The variation in the variables can have an impact on presentation. For example, a poem with stanzas with the same number of lines, no indentions, and one line break between stanzas, might seem more formal than a poem where those variables varied. Similarly, a poem where those variables varied in a predictable way, might seem more formal than a poem where those variables varied in a random fashion.
Although stanzas have many benefits to poetry, there are some cautions to consider when using them.
First, whether a poet decides to start with a strict stanza structure, or they simply use the idea of stanzas in their poem, the containment of text within specific structures might not work well if the ideas seem fitted to the form or if the ideas disregard the form.
For example, imagine a poet was using a stanza with four lines, but one of their ideas naturally fit better in three. A poet might extend the idea to have a fourth line, either by adding words or by altering where lines end, to fit the form, and that might take away from the expression.
On the other side, a poet might again be using stanzas with four lines, but might have some idea that naturally fits in five lines. Because of the form, they might carry one line over from one stanza to the next. If this is done in a way that feels awkward for the form, it can take away from the expression. It can make the stanza structure less impactful and have it seem like something that was applied to a poem.
Secondly, stanzas, in some configurations, impart a sense of “traditional poetry” to a poem, as mentioned above. Depending on the expression though, this might not be desired. A poet might not want their poem to come across with a traditional sense, for the given subject they are talking about. Think about poems about "heavy" subjects, such as political or social issues. Depending on the presentation, these subjects might not work well with a traditional poetry form.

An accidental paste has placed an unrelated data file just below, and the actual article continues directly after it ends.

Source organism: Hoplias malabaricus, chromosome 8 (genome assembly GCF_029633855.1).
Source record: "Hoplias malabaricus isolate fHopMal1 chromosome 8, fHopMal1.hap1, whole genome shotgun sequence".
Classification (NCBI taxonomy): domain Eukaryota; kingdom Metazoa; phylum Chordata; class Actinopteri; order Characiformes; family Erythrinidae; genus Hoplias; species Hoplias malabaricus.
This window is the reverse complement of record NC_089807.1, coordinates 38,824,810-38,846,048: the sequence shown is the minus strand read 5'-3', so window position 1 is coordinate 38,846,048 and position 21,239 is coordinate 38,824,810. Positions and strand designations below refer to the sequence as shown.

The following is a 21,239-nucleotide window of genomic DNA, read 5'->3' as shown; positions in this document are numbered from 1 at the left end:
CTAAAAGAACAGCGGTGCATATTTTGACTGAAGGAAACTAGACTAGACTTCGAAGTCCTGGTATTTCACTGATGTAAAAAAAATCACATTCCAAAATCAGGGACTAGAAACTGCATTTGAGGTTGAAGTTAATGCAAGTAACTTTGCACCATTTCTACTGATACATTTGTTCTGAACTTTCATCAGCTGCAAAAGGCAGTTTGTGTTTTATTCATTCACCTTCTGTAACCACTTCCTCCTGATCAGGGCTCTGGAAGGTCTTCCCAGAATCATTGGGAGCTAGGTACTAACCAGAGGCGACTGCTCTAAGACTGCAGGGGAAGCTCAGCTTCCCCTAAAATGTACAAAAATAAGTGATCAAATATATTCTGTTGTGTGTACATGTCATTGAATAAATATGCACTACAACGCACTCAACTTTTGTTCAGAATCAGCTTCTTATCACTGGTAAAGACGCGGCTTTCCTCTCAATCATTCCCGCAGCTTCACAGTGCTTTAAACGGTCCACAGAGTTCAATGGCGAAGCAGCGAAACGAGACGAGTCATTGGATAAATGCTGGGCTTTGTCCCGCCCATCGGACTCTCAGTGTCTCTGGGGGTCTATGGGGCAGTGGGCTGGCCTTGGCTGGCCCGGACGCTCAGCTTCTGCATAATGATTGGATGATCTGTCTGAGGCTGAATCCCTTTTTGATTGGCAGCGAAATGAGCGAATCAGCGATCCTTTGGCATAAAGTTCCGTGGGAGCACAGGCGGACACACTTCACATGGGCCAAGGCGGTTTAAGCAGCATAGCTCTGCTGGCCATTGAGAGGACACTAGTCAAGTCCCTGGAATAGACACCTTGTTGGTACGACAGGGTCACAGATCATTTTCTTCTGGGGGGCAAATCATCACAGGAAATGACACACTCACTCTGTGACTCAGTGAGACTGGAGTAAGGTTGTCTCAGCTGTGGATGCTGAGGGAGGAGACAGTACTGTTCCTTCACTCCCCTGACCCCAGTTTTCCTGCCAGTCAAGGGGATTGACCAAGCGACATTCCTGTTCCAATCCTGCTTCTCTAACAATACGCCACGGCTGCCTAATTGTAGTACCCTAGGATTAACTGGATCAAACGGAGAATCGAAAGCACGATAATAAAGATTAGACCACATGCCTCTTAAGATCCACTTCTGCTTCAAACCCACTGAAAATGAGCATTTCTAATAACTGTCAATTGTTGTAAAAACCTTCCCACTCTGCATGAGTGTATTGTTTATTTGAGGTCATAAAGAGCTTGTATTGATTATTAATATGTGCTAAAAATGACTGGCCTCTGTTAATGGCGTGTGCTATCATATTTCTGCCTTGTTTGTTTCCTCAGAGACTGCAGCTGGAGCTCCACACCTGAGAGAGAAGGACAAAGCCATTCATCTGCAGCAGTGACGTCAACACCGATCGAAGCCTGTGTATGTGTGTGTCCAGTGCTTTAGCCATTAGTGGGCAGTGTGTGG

Third, depending on the expression, stanzas might not be the most effective way for a poet to communicate their ideas. Depending on what a poet wanted to accomplish, a prose poem, a short single stanza poem, a long single stanza poem or a pictorial poem might work better than a poem separated into stanzas.
If you are thinking about writing poetry, you should consider experimenting with stanzas. Used in the right way, they can have a number of benefits for both the poet and the reader.
If you are looking for some ideas, you might try:
Note: This article is based off of a blog post that appeared on M. Sakran's blog of and about poetry and poetry related things. You can read the post here: https://msakran.wordpress.com/2017/11/14/poetry-essay-using-stanzas-in-poetry-a-new-category/.
M. Sakran is that guy who walks those dogs. He is usually found standing by the side of the road while one of his dogs plays in a ditch and the other wonders why he isn't getting a treat right now. When not catering to canines, he tries to be a writer. He's had over ninety items published, including a collection of poetry called First Try, and has also self-published an eBook called Understanding: poems with explanations. You can find his poetry related blog at msakran.wordpress.com and his website at msakran.com.